So can the Texans rely on anyone else to provide play like Schaub? That leads us to T.J. Yates ... I'm also not sold on T.J. Yates. Again, this year is going to be very instructive as to his value going forward, but if you asked me today if I'd want to enter the 2013 season with Yates as the starter ... I dunno. Probably not. Here's his closest one-year similarity scores via Football Outsiders:

Jay Cutler 2006 866
Tarvaris Jackson 2008 812
Matt Moore 2009 796
Charlie Frye 2005 779
Dave Wilson 1983 756
Stan Humphries 1990 756
Shaun King 1999 756
Steve Fuller 1981 755
Tim Rattay 2003 754
A.J. Feeley 2002 749

Boy, that list started out exciting ... then it got drab in a hurry. Before we go around saying that Yates is the next Cutler, I think we should pay attention to the pedigree with this list. Cutler, Wilson, and Fuller are the three first-round picks, and Wilson/Fuller are hardly instructive today anyway. Outside of Cutler and Humphries, there just isn't much to get excited about here. Even considering them, the overall ceiling of the list tends to be pretty limited. I don't think Yates is necessarily a bad player -- finding a reputable backup quarterback/mediocre starter with a fifth-round pick is quite an accomplishment -- but I also don't think there's any evidence at this point that says he is a star-in-waiting. Hang the Cutler comp to the wall if you did feel that way watching him, but I didn't see much Cutler in his game. He's a little too mistake-prone and was that way in college as well. I don't feel comfortable with the thought that he'll improve with more time in the system.

That's really the big dilemma when it comes to re-signing Schaub. As I've mentioned a time or two, this has become a passing league, and you have to be able to pass to win. The Schaub of the last three years throws at a high enough level to win a title as long as the Texans surround him with plenty of other good pieces. They finally managed to do that in 2011 before he got hurt.

Here's the thing though: if the Texans can't count on Schaub to stay at that level, and they also can't count on Yates to become that kind of player, what does that mean as the 2013 offseason hits?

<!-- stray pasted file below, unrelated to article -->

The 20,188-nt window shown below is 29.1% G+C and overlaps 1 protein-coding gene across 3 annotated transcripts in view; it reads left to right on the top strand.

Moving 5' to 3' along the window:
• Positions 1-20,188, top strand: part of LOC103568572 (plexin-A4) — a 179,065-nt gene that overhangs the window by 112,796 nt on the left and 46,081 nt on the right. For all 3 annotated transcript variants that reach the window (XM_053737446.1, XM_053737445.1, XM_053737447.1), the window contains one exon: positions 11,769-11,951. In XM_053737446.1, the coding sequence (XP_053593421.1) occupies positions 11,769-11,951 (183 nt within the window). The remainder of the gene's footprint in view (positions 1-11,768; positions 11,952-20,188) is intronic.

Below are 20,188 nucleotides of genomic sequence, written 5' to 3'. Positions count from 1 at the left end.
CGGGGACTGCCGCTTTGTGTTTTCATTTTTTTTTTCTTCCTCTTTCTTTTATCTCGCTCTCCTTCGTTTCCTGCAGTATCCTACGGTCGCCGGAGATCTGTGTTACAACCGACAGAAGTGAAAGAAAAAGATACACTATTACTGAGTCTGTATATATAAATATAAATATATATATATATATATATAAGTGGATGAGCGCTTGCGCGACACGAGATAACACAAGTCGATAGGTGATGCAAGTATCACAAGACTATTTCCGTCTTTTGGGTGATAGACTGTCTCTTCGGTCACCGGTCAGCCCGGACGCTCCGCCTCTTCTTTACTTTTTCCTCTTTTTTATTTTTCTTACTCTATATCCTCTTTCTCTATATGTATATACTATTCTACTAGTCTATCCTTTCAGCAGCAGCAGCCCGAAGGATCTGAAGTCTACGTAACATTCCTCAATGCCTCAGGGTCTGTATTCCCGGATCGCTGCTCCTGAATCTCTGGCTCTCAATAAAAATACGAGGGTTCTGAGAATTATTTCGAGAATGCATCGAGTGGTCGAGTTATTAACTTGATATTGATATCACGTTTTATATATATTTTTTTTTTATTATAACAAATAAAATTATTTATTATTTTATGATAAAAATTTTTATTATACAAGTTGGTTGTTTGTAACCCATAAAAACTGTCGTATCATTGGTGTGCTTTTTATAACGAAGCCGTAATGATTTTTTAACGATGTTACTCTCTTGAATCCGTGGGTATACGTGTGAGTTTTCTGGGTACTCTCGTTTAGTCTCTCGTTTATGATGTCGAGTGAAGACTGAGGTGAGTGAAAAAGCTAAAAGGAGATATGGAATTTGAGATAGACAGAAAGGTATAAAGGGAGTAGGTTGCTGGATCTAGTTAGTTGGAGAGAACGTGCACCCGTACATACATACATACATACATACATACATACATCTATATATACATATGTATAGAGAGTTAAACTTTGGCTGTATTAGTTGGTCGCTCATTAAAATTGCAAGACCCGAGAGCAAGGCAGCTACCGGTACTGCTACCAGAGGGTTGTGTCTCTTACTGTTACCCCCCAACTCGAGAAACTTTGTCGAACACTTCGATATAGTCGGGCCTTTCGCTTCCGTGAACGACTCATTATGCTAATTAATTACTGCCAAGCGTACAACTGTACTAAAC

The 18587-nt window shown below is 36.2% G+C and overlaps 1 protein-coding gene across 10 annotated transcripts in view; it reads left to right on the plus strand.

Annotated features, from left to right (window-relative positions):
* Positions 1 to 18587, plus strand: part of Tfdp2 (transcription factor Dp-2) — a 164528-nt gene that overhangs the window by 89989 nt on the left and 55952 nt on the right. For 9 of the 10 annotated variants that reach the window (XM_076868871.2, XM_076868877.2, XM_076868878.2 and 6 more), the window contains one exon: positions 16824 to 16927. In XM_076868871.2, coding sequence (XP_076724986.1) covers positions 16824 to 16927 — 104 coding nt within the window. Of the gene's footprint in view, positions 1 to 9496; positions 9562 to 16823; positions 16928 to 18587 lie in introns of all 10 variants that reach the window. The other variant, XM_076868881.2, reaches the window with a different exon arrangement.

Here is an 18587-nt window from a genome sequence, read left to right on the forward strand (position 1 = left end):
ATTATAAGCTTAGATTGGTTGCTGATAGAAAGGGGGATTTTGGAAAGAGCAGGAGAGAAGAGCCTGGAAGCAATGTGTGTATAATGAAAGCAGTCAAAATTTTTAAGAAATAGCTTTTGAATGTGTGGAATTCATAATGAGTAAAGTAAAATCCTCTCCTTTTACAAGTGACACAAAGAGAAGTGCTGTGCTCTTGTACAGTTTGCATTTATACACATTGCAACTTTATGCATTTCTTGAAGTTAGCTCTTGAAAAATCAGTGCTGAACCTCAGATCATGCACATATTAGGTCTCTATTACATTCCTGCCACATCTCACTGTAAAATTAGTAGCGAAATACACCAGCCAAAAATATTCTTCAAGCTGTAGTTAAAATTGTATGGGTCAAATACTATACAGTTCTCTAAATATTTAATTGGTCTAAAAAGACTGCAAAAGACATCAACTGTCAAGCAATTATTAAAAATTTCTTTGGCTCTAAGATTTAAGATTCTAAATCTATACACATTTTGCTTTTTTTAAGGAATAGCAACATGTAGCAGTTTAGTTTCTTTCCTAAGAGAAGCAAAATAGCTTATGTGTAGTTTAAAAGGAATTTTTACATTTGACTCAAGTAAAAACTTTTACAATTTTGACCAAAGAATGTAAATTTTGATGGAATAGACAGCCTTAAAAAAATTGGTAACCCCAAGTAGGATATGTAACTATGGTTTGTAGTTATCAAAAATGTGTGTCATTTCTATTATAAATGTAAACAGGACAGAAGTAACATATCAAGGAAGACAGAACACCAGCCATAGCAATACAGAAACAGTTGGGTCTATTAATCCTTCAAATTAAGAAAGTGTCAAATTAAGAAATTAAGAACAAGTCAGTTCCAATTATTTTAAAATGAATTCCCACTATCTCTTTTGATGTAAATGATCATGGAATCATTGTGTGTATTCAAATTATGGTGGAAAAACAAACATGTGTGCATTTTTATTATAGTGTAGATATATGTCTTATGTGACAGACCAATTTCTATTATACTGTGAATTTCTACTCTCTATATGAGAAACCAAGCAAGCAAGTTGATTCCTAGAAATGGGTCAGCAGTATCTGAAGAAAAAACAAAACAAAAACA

And that leads me to believe that unless Schaub totally faceplants this year, there is going to be a lot of pressure to re-sign him after the season. Even quarterbacks of Schaub's stature rarely hit the free-agent market unless they have known maladies (see: Manning, Peyton, neck; Brees, Drew, shoulder). Turning the team over to Yates would be really bold unless he makes massive strides this season. Worse yet, with the running game and defense looking solid going forward, and Yates playing well enough to earn a "game manager" label, perhaps, it'd be hard for the Texans to adequately punt a season to find a franchise quarterback via the draft.

We've spent a lot of virtual ink discussing the possibilities of re-signing Duane Brown and Connor Barwin, but this delicate dance is going to be Rick Smith's greatest challenge yet. Sign Schaub for too much money (or too many years) and it could really harm the chances of keeping a few of Houston's top-line free agents. Let Schaub walk, and it could lead to a scenario where the team treads water while they try to find a new quarterback to take them to the top.

I came into this piece thinking that the Texans had a lot of leverage over Schaub due to his age, skill set that is perfectly suited for their offense, and relative talent to other teams. I leave thinking that he may get more money than I thought.